In May, the U.S. Department of Labor issued guidance in the form of two documents, a fact sheet and an FAQ, outlining employer obligations to allow employees unpaid leave under the Family Medical Leave Act (FMLA) for mental health conditions. While these documents do not create new legal obligations for employers like school districts, they do clarify DOL’s position that allowing leave for certain mental health conditions is required under FMLA. Thus, districts must be careful not to deny this leave to employees simply because the condition reported is not a “physical” illness or injury.
FMLA requires employers to provide employees with job-protected leave for “serious health conditions,” including when the employees themselves have the conditions or when the employee needs to care for a “spouse, child or parent” experiencing the condition. A condition qualifies as a “serious health condition” when the condition requires in-patient care or continuing care by a health care provider, both of which are defined further in the law. The law requires employers such as school districts to provide up to 12 weeks of FMLA leave to qualifying employees per year. The May guidance specifies that “serious health conditions” may include mental health conditions.
The fact sheet and FAQ provide useful examples as to when a mental health condition might qualify for FMLA leave. The examples include scenarios in which the employee is the one incapacitated by a mental health condition and might be entitled to leave, such as when the employee experiences pervasive anxiety that impacts their ability to work. The documents also provide insight on the more complicated questions about when an employee may take leave to care for a family member experiencing a pervasive mental health condition.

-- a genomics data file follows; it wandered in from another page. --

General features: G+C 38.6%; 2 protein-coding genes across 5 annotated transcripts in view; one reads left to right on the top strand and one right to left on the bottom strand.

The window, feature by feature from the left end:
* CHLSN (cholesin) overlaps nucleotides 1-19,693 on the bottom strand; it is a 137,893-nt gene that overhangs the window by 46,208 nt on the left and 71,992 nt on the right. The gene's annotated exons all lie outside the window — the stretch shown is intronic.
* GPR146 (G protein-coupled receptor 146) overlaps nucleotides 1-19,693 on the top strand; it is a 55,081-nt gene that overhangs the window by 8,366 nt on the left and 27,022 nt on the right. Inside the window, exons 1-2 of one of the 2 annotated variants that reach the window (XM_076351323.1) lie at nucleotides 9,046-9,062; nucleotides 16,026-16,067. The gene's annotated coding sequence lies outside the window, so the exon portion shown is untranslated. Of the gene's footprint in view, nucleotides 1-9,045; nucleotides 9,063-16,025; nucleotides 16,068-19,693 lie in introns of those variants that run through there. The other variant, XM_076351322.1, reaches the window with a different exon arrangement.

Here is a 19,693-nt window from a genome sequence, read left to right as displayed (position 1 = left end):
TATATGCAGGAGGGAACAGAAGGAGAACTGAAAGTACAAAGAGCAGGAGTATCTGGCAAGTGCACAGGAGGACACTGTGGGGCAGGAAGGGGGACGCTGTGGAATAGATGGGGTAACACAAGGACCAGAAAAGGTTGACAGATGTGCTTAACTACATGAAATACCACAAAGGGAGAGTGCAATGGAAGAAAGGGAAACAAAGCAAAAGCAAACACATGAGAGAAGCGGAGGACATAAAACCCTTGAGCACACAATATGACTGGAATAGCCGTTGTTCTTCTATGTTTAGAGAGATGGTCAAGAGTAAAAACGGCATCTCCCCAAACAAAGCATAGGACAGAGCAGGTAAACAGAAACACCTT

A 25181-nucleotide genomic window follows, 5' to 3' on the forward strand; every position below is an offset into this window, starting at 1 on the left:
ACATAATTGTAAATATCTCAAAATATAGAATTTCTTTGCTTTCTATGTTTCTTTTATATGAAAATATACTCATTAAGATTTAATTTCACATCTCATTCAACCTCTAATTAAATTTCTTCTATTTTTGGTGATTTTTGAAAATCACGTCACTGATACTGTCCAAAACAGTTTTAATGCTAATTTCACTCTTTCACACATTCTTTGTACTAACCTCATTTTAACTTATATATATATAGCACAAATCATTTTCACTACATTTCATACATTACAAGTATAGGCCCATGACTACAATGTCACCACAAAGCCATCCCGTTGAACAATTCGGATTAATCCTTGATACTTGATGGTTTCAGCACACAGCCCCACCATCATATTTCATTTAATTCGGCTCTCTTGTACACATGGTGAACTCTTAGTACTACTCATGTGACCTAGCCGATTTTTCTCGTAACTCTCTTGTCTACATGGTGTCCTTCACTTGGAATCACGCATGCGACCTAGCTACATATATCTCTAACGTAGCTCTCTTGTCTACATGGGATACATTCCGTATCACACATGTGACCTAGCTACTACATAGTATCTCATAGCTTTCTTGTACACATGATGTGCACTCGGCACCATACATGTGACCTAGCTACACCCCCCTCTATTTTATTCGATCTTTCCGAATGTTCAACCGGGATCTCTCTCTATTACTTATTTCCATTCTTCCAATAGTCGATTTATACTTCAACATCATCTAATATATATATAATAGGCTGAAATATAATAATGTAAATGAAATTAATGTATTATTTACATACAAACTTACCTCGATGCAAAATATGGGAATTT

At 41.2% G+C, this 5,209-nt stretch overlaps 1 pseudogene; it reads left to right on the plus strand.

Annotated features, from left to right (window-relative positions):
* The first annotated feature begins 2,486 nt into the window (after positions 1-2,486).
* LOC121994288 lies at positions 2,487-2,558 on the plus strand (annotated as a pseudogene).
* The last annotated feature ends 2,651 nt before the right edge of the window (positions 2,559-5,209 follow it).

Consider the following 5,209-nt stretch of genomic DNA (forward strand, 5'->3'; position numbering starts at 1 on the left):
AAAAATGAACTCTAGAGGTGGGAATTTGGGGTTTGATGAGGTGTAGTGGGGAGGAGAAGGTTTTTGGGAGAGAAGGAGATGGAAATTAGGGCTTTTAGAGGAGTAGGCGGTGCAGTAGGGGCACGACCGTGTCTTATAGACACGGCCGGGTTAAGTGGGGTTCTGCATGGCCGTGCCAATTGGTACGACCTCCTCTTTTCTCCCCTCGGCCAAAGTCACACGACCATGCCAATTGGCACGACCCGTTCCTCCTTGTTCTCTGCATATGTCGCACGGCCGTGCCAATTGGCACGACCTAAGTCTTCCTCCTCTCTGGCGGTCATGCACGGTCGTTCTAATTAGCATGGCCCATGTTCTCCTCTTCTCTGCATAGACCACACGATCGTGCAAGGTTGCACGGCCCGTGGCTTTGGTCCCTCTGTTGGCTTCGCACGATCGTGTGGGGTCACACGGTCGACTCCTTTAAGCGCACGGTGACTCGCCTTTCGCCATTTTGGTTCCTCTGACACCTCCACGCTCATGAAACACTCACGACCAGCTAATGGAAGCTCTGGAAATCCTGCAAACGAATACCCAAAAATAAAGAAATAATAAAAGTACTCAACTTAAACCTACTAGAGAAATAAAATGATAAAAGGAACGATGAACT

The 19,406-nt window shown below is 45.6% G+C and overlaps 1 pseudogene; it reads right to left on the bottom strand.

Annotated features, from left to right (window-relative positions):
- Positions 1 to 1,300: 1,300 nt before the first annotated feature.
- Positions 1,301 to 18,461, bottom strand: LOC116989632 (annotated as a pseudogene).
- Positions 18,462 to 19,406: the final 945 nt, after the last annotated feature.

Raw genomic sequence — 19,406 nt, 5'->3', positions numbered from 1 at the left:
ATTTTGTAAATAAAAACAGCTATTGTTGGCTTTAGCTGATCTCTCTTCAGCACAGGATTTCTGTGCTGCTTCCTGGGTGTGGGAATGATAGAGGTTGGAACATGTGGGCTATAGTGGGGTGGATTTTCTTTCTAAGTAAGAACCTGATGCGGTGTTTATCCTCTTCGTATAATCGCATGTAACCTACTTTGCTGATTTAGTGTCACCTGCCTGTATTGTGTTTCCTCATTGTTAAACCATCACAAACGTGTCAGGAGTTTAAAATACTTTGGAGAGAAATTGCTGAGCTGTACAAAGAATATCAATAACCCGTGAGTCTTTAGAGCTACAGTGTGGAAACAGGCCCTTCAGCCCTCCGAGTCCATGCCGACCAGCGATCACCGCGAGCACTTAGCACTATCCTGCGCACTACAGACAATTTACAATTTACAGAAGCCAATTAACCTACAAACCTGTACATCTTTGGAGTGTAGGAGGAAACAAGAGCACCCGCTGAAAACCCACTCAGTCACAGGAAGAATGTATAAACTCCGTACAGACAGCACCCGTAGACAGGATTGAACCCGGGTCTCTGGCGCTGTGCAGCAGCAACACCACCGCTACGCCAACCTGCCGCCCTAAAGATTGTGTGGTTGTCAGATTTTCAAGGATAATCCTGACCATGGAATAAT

The guidance further clarifies the FMLA’s grant of 26 weeks of work leave to military caregivers also encompasses mental health conditions that incapacitate the service member or veteran. For instance, an employee may be entitled to FMLA leave to care for a spouse who is a veteran experiencing a mental health condition that made the veteran medically unfit for military duties, or that entitles the veteran to services from the Department of Veteran’s Affairs or makes him or her unfit for work.
School districts need to be aware that many of their employees may be entitled to FMLA leave due to mental health conditions impacting the employees themselves or their family members. Further, district administrators need to ensure they are not denying FMLA leave solely because the employee is not reporting a physical ailment or injury and that they are giving mental health conditions proper consideration. We encourage administrators to read the guidance in full. Contact OSBA’s legal division at (855) 672-2529 if you have questions about the guidance or FMLA generally. For assistance or representation in a specific issue, please contact your district’s legal counsel.